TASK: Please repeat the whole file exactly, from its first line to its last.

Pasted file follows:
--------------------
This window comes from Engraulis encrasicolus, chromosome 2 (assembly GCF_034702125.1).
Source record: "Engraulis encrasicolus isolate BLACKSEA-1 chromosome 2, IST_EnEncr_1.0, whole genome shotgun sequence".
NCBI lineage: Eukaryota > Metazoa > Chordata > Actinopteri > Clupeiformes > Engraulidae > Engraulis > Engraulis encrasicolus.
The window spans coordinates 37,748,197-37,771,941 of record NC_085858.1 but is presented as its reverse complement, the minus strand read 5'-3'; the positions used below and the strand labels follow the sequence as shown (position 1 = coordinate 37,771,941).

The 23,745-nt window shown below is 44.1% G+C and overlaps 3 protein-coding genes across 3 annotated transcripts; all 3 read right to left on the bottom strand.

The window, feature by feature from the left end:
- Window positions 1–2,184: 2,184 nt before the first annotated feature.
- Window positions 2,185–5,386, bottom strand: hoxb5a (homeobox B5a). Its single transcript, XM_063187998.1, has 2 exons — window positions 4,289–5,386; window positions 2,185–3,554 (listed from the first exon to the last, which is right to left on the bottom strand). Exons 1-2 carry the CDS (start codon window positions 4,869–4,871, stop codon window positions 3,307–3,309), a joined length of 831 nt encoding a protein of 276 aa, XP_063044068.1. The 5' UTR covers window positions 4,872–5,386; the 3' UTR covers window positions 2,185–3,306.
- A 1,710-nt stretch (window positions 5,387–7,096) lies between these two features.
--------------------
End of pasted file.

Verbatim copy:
This window comes from Engraulis encrasicolus, chromosome 2 (assembly GCF_034702125.1).
Source record: "Engraulis encrasicolus isolate BLACKSEA-1 chromosome 2, IST_EnEncr_1.0, whole genome shotgun sequence".
NCBI lineage: Eukaryota > Metazoa > Chordata > Actinopteri > Clupeiformes > Engraulidae > Engraulis > Engraulis encrasicolus.
The window spans coordinates 37,748,197-37,771,941 of record NC_085858.1 but is presented as its reverse complement, the minus strand read 5'-3'; the positions used below and the strand labels follow the sequence as shown (position 1 = coordinate 37,771,941).

The 23,745-nt window shown below is 44.1% G+C and overlaps 3 protein-coding genes across 3 annotated transcripts; all 3 read right to left on the bottom strand.

The window, feature by feature from the left end:
- Window positions 1–2,184: 2,184 nt before the first annotated feature.
- Window positions 2,185–5,386, bottom strand: hoxb5a (homeobox B5a). Its single transcript, XM_063187998.1, has 2 exons — window positions 4,289–5,386; window positions 2,185–3,554 (listed from the first exon to the last, which is right to left on the bottom strand). Exons 1-2 carry the CDS (start codon window positions 4,869–4,871, stop codon window positions 3,307–3,309), a joined length of 831 nt encoding a protein of 276 aa, XP_063044068.1. The 5' UTR covers window positions 4,872–5,386; the 3' UTR covers window positions 2,185–3,306.
- A 1,710-nt stretch (window positions 5,387–7,096) lies between these two features.